– My question is directed to the Minister for Defence. Is it true that, during the moratorium on nuclear weapons testing between 1958 and 1961, Australia co-operated with the British in conducting secret atomic ‘trigger’ tests at Maralinga and that waste and debris from these tests were buried at Maralinga? Will the Minister institute an inquiry into these matters? If this information is true, will he recommend that a royal commission be appointed to inquire into all aspects of such tests and the burial of nuclear waste at Maralinga?
– I inform the honourable member that, as a consequence of allegations and reports made in the course of the last few days, urgent inquiries have been set in train to establish precisely what has been buried at Maralinga. That relates to the major point of the honourable gentleman’s question. I am not aware of any explosions that took place between 1958 and 1961. I am aware of certain trials, which I distinguish from explosions, as presently advised, that took place. They were conducted pursuant to an agreement between the United Kingdom and Australia. Nevertheless, I will make further inquiries as may seem appropriate and inform the honourable gentleman. To my knowledge the last explosions that were conducted at Maralinga were in 1955-1956. 1 think there are 4 members of this House who have survived the political explosions in the interregnumthe honourable Leader of the Opposition, the honourable member for Fremantle, the honourable member for Mackellar and I. We have survived those explosions. That gang of four were in attendance- if I can explain to the honourable gentleman- at operation Buffalo. I think that was the series of tests. I give my friend, the Deputy Leader of the Opposition, an assurance that I will make appropriate inquiries. Rather than wait until such time as the Parliament resumes, I will convey such information as I gather to the honourable gentleman.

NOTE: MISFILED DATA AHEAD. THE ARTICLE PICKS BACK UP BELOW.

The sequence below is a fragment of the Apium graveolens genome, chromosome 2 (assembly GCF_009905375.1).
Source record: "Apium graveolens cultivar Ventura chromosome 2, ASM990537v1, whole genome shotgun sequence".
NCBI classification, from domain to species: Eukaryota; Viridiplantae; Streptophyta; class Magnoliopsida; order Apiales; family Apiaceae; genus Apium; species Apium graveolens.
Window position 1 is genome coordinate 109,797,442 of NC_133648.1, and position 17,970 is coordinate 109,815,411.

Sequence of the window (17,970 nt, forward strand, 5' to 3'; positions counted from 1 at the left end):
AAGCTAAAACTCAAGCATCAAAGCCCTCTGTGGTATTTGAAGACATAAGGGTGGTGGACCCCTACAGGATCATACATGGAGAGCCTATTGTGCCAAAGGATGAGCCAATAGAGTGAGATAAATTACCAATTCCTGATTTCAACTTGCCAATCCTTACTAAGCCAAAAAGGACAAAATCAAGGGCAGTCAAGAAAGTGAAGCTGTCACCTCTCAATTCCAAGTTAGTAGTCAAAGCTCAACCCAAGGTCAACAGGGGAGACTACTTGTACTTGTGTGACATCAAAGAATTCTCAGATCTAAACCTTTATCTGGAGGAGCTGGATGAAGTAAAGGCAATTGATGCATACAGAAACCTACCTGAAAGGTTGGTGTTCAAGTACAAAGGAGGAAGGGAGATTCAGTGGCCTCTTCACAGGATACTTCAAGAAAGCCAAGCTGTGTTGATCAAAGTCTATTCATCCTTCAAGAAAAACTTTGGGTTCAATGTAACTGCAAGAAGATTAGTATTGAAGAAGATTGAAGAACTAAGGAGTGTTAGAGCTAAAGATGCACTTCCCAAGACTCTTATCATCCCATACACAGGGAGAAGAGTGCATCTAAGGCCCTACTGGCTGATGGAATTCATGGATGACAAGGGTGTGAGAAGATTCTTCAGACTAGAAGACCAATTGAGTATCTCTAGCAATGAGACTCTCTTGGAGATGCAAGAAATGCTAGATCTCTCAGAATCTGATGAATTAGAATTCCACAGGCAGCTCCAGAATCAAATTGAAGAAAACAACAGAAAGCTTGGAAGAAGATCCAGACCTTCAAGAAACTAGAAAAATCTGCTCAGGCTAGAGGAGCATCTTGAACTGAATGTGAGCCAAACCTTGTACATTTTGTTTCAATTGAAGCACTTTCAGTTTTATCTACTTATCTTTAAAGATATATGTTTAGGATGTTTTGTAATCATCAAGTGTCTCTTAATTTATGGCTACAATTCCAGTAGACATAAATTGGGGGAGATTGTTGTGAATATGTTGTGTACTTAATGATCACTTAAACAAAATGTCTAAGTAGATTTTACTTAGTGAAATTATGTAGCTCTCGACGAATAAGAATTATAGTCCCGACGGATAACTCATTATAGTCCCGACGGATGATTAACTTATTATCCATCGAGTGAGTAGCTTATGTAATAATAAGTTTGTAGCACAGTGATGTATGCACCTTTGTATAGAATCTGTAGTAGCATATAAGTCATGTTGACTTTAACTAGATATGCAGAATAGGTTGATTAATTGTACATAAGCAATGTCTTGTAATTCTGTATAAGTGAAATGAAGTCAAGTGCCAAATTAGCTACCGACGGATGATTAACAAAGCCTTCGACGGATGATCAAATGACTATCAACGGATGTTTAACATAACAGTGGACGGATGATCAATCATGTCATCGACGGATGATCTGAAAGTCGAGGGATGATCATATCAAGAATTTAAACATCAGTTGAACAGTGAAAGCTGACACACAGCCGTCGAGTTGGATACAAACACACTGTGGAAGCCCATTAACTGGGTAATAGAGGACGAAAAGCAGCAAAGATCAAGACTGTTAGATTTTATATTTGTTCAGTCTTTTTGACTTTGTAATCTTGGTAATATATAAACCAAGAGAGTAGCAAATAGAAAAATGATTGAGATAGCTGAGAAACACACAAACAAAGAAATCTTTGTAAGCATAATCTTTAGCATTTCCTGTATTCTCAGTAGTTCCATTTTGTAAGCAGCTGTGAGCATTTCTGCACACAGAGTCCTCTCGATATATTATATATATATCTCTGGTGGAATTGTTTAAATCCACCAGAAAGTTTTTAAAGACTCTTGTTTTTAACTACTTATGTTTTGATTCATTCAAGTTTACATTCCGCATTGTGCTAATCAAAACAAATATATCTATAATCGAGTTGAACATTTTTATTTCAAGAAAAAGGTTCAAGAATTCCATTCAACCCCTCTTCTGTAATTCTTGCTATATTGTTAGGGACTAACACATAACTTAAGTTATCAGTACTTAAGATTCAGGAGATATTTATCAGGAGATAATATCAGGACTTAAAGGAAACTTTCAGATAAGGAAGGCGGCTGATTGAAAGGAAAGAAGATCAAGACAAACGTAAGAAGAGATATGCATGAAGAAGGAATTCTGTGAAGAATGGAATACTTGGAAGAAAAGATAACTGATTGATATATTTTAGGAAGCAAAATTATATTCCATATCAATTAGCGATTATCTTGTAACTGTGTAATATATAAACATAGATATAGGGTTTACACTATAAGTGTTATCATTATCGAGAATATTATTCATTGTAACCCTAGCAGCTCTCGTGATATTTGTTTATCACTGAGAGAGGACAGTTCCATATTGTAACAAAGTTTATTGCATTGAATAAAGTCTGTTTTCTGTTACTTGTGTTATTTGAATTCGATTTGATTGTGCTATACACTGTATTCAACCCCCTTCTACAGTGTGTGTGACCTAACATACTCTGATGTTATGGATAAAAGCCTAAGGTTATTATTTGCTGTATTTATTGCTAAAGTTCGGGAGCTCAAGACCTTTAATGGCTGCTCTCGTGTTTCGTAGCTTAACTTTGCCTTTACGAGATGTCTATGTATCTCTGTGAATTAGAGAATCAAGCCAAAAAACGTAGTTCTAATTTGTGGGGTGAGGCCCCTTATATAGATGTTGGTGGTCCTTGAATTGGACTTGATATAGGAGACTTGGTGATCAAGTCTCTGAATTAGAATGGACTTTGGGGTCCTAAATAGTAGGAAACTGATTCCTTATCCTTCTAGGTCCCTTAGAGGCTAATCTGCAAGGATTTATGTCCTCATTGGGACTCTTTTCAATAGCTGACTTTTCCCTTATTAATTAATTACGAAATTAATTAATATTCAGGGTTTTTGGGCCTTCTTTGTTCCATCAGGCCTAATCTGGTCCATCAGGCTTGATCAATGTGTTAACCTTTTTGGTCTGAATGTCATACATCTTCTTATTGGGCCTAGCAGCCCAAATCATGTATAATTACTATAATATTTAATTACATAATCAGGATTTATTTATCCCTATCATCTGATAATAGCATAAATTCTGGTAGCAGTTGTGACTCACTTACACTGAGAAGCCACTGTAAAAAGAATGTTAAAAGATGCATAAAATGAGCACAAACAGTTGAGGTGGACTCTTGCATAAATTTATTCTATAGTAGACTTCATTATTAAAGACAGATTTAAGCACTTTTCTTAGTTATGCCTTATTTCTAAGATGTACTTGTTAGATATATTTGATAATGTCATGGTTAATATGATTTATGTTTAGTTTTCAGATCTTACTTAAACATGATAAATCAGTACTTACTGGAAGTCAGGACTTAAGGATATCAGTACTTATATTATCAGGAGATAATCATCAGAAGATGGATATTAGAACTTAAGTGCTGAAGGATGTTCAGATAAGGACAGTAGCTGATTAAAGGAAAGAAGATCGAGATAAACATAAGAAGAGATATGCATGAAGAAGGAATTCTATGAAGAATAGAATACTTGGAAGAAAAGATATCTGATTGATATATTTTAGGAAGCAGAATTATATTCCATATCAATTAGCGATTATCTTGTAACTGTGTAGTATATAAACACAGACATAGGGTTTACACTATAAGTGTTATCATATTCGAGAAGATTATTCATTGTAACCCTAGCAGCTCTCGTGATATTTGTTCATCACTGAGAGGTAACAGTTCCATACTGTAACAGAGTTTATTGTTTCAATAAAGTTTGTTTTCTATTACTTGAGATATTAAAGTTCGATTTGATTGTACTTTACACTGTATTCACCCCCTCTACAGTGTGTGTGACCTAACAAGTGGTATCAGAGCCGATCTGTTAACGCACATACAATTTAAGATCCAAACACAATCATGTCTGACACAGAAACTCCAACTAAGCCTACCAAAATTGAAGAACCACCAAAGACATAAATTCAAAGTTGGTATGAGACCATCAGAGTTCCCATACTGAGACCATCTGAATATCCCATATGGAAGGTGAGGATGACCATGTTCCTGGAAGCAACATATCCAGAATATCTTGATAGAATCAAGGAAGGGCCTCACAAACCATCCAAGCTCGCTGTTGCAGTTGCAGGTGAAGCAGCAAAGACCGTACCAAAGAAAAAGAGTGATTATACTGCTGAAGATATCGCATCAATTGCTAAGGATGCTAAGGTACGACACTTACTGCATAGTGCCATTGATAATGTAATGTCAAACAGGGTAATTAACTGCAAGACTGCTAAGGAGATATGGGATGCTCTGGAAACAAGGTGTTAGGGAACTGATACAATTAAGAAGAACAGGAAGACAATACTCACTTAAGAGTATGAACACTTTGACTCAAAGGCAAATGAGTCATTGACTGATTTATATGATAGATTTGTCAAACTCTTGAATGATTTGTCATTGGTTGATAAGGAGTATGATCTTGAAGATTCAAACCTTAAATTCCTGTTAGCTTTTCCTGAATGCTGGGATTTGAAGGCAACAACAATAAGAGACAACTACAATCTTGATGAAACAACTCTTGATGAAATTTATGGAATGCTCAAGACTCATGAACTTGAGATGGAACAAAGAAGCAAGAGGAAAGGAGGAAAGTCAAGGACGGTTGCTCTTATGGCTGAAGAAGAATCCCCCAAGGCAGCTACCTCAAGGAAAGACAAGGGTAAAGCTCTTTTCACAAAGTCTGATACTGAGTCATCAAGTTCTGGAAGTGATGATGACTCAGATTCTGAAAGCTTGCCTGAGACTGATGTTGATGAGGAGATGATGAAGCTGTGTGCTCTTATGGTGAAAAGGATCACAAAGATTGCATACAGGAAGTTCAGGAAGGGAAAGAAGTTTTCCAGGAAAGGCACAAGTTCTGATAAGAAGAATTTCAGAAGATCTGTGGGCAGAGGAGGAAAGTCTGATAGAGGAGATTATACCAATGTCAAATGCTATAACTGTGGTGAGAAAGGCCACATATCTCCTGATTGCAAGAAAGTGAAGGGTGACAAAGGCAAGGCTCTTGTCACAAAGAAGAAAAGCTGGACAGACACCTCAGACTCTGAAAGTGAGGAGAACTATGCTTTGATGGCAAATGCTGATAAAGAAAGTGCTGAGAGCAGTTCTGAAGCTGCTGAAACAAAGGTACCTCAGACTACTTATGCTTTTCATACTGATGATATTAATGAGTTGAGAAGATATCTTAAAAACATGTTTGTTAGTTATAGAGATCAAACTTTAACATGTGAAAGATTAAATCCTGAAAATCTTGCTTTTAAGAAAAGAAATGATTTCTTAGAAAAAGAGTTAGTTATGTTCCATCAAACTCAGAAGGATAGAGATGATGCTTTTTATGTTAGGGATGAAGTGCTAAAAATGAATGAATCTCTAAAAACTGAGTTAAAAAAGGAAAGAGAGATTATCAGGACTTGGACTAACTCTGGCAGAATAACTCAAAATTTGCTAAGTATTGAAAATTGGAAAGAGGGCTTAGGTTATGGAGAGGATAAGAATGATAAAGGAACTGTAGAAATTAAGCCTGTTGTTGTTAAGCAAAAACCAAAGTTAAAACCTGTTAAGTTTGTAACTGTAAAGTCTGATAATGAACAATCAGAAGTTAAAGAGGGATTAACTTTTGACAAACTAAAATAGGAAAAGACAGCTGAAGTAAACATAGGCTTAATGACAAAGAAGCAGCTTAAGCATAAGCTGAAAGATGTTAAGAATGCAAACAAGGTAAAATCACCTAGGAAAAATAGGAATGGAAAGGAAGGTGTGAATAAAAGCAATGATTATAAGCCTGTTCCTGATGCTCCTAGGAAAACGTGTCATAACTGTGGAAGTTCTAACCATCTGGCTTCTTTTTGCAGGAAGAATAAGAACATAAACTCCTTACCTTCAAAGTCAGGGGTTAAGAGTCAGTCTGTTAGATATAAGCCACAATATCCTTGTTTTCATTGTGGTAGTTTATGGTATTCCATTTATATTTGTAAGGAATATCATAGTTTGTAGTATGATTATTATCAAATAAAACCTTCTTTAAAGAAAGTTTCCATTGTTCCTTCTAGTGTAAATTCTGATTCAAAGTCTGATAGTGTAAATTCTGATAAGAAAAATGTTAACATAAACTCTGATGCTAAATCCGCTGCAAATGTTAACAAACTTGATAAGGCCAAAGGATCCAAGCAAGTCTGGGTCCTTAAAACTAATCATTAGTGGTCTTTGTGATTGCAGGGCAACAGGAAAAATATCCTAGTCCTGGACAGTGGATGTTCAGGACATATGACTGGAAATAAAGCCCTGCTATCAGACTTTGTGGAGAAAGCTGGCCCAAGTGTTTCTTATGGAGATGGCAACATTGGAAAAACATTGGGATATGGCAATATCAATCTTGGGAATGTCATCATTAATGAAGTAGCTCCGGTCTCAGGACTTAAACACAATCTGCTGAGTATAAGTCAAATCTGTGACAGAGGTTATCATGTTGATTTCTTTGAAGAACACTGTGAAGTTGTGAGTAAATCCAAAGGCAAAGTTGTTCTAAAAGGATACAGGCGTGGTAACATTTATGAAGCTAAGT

-My question is directed to the Minister representing the Prime Minister in Women’s Affairs. With the recent international success of films such as Caddie which received financial assistance during the International Women’s Year, can the Minister inform the House whether anything further is being done to ensure a continuing contribution by women to the Australian film industry?
-The policy of the Government is to ensure that there is equality of opportunity and equal status for all people in our society and in order to help to achieve that goal the Government has-
– Incorporate it.
-. . . established a women’s film fund which will provide financial support in the form of investment for films by, for and about women. Film projects such as Caddie were funded by the National Advisory Committee for International Women’s Year and returns on investment -
– Put it in Hansard.